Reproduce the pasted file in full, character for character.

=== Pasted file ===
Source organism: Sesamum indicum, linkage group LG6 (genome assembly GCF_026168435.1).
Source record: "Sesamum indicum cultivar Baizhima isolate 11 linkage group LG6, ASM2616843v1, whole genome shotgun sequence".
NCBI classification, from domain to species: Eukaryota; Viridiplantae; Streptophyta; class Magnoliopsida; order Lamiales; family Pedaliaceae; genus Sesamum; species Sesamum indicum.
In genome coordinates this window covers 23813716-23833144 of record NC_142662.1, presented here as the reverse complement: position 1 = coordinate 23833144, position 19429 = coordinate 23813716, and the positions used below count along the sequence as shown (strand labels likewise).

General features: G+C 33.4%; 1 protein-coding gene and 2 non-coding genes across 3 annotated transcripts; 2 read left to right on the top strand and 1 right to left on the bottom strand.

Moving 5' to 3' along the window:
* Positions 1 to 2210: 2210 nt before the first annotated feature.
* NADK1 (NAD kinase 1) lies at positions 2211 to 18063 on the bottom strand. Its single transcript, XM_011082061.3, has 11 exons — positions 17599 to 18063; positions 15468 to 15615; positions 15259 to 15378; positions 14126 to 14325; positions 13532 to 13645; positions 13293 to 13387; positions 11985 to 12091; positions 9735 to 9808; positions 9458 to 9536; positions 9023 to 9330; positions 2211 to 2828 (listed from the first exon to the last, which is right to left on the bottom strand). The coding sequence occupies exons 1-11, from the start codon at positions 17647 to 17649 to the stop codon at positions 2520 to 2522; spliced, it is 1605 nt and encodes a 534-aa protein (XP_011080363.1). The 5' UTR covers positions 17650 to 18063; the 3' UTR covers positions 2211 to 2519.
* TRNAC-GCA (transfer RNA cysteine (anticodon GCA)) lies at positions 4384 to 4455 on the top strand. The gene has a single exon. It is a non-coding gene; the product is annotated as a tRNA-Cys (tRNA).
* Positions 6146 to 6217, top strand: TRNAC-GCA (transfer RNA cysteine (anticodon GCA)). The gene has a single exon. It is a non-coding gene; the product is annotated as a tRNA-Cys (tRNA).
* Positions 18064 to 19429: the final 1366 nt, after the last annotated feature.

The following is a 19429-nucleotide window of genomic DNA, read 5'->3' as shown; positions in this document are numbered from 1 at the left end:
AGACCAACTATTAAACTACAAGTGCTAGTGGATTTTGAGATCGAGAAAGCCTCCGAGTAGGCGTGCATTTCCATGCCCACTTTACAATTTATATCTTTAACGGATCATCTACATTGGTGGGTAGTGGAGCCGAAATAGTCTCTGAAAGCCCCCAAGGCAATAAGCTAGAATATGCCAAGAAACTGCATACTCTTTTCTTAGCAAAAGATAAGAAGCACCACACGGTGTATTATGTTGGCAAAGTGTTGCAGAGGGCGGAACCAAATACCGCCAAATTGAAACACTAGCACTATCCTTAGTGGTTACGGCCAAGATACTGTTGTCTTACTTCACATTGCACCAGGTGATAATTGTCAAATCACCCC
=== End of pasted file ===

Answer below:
Source organism: Sesamum indicum, linkage group LG6 (genome assembly GCF_026168435.1).
Source record: "Sesamum indicum cultivar Baizhima isolate 11 linkage group LG6, ASM2616843v1, whole genome shotgun sequence".
NCBI classification, from domain to species: Eukaryota; Viridiplantae; Streptophyta; class Magnoliopsida; order Lamiales; family Pedaliaceae; genus Sesamum; species Sesamum indicum.
In genome coordinates this window covers 23813716-23833144 of record NC_142662.1, presented here as the reverse complement: position 1 = coordinate 23833144, position 19429 = coordinate 23813716, and the positions used below count along the sequence as shown (strand labels likewise).

General features: G+C 33.4%; 1 protein-coding gene and 2 non-coding genes across 3 annotated transcripts; 2 read left to right on the top strand and 1 right to left on the bottom strand.

Moving 5' to 3' along the window:
* Positions 1 to 2210: 2210 nt before the first annotated feature.
* NADK1 (NAD kinase 1) lies at positions 2211 to 18063 on the bottom strand. Its single transcript, XM_011082061.3, has 11 exons — positions 17599 to 18063; positions 15468 to 15615; positions 15259 to 15378; positions 14126 to 14325; positions 13532 to 13645; positions 13293 to 13387; positions 11985 to 12091; positions 9735 to 9808; positions 9458 to 9536; positions 9023 to 9330; positions 2211 to 2828 (listed from the first exon to the last, which is right to left on the bottom strand). The coding sequence occupies exons 1-11, from the start codon at positions 17647 to 17649 to the stop codon at positions 2520 to 2522; spliced, it is 1605 nt and encodes a 534-aa protein (XP_011080363.1). The 5' UTR covers positions 17650 to 18063; the 3' UTR covers positions 2211 to 2519.
* TRNAC-GCA (transfer RNA cysteine (anticodon GCA)) lies at positions 4384 to 4455 on the top strand. The gene has a single exon. It is a non-coding gene; the product is annotated as a tRNA-Cys (tRNA).
* Positions 6146 to 6217, top strand: TRNAC-GCA (transfer RNA cysteine (anticodon GCA)). The gene has a single exon. It is a non-coding gene; the product is annotated as a tRNA-Cys (tRNA).
* Positions 18064 to 19429: the final 1366 nt, after the last annotated feature.

The following is a 19429-nucleotide window of genomic DNA, read 5'->3' as shown; positions in this document are numbered from 1 at the left end:
AGACCAACTATTAAACTACAAGTGCTAGTGGATTTTGAGATCGAGAAAGCCTCCGAGTAGGCGTGCATTTCCATGCCCACTTTACAATTTATATCTTTAACGGATCATCTACATTGGTGGGTAGTGGAGCCGAAATAGTCTCTGAAAGCCCCCAAGGCAATAAGCTAGAATATGCCAAGAAACTGCATACTCTTTTCTTAGCAAAAGATAAGAAGCACCACACGGTGTATTATGTTGGCAAAGTGTTGCAGAGGGCGGAACCAAATACCGCCAAATTGAAACACTAGCACTATCCTTAGTGGTTACGGCCAAGATACTGTTGTCTTACTTCACATTGCACCAGGTGATAATTGTCAAATCACCCC